LA SCALA, the Electreum, The Paramount, the ABC…

The names of Glasgow’s old cinemas trip off the tongues of Evening Times readers, who fondly remember the days of Saturday westerns, fleapits and paying to get in with glass jars.

Thanks for the Memories would love to hear your recollections of the city’s picture houses – perhaps you visited as a child, or went with your pals when you were a teenager, or maybe even worked there? Send them to or write to Ann Fotheringham, Herald and Times, 200 Renfield Street, Glasgow G2 3QB.

Movies are on our minds this week, post-Oscars, with today’s dazzling crop of film-makers, actors and behind the scenes creatives basking in the glow of awards season. The latest Mitchell Curious event at the Mitchell Library also showcases movie magic, with a selection of books commemorating Tinsel Town’s finest.

Step back in time with some of the legendary stars from the Golden Age of Hollywood at the Mitchell Library on Wednesday (February 27), from 12.30pm until 1pm, and on Thursday (February 28), from 6.30pm until 7pm.

At our recent library drop-in events, and through our email and postbag, we have received many fond tales of movie-going in Glasgow.

Helen McKale used to go to the pictures in Dennistoun with her late sisters Mary and Betty.

The girls grew up in the area with their mother, who was a weaver, and father, who was a watchman.

“It was a great place to live – I remember the shops, the cinemas – we used to go down to the Three Ps (Parkhead Picture Palace) all the time,” smiles Helen.

“I remember when Roy Roger came to Glasgow with his wild west show. There’s a picture somewhere, of Mary and I standing in front of him on his horse outside the Central Hotel!”

Dominic Sweeney remembers a host of cinemas in and around Govanhill, where he grew up in the 1950s and 60s.

“This was a great place to live,” he says. “The shops were great, and you’d go to Curly’s for a pennyworth of broken biscuits, or get in to the Cinerama with some jam jar tops. There were so many picture houses around here – the Majestic, The Govanhill, the Calder….we went on Saturday mornings, to see whatever was on.”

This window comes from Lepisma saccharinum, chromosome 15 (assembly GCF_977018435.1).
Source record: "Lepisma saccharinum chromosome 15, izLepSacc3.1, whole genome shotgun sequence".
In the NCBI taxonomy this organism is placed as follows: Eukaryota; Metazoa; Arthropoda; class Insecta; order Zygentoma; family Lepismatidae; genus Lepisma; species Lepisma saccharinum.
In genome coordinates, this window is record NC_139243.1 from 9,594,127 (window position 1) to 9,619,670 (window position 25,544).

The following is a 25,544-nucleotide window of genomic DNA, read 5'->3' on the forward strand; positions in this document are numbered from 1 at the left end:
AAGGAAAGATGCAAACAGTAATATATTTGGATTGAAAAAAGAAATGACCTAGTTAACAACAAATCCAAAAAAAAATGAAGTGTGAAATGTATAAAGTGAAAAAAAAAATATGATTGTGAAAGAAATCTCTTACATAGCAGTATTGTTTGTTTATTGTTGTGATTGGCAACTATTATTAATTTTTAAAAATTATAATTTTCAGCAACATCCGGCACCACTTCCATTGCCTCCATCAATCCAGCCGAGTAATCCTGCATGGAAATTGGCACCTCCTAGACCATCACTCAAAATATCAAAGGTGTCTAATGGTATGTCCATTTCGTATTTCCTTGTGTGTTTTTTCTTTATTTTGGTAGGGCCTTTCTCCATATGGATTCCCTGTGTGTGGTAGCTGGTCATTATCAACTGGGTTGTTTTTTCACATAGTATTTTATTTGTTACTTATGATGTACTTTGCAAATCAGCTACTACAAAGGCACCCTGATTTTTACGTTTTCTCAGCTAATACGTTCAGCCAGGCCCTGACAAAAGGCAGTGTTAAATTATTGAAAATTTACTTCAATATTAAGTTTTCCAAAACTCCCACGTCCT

Rena Lynch, nee Cain, grew up in Partick.

“We were big fans of the cinemas – the Tivoli, the Standard, the Western, the Rosevale and the Partick,” she says.

“Some were grander than others – some were just fleapits. You used to say about those ones you’d go in wearing a jersey and come out with a jumper, because of the fleas!”

She smiles: “The Western always showed cowboy movies, of course. And if you weren’t going to the cinema, you’d go to F&F’s or the Partick Burgh Halls for the dancing.”

Isa Brady and her sister Lily and friend Liz loved the Olympia in Bridgeton.

“We tried three times to get into the Paul Newman picture Somebody Up There Likes Me, and eventually we went really early one Saturday morning in the freezing fog, to make sure,” smiles Isa, now 86.

“My granny came down with a flask of soup and some bread so that helped to heat us up - and a few lucky others in the queue got some too.”

Alice Maxwell got in touch to tell us about her lovely memories of the Olympia, too.

“Our bedroom windows looked right on to Bridgeton Cross, so we had a fine view of the ‘Umbrella’ – the old band stand – and the Olympia cinema," she says.

“Every Monday, we’d look out to see what picture would be shown for that week and some of our neighbours in the tenement, whose windows only faced on to the back court, would come to our door to ask us too.”

Originally a theatre, The Olympia became a full time cinema in the 1920s. It was one of many cinemas in Bridgeton in the 1950s, as Alice recalls.

“There was the Kings; the Arcadia; the wee Royal – nicknamed the wee Danny Doyle, and the wee Geggie,” she laughs.

“Oh yes, there were plenty to choose from – we were never stuck for a night out at the pictures."

She adds: "There was a kiosk where a lady stood selling sweets, cigarettes, chocolates and so on, but we had always bought our sweeties already, probably out of Birrell’s or the Cafe Continental on James Street.

“When we found our seats, we’d settle back into the big, velvet cushions and gaze up at the gorgeous curtains that hung in front of the screen.

“They were long and rich gold and always reminded me of those ladies’ crinoline dresses from the olden days…”

We would love to hear more of your Glasgow memories – where did you grow up? Where did you work? What are your favourite memories of your old neighbourhood? Can you remember the old theatres, dance halls and shops? Which ones stick in your mind?

Through our regular library drop-in events, which have now taken place all over the city, and our letters page and email postbag, we are compiling a fantastic archive of stories and pictures, all dedicated to the city we love.

Please write to Ann Fotheringham, Evening Times, 200 Renfield Street, Glasgow G2 3QB or email with your stories and photos. Don’t forget to include a contact email address or telephone number.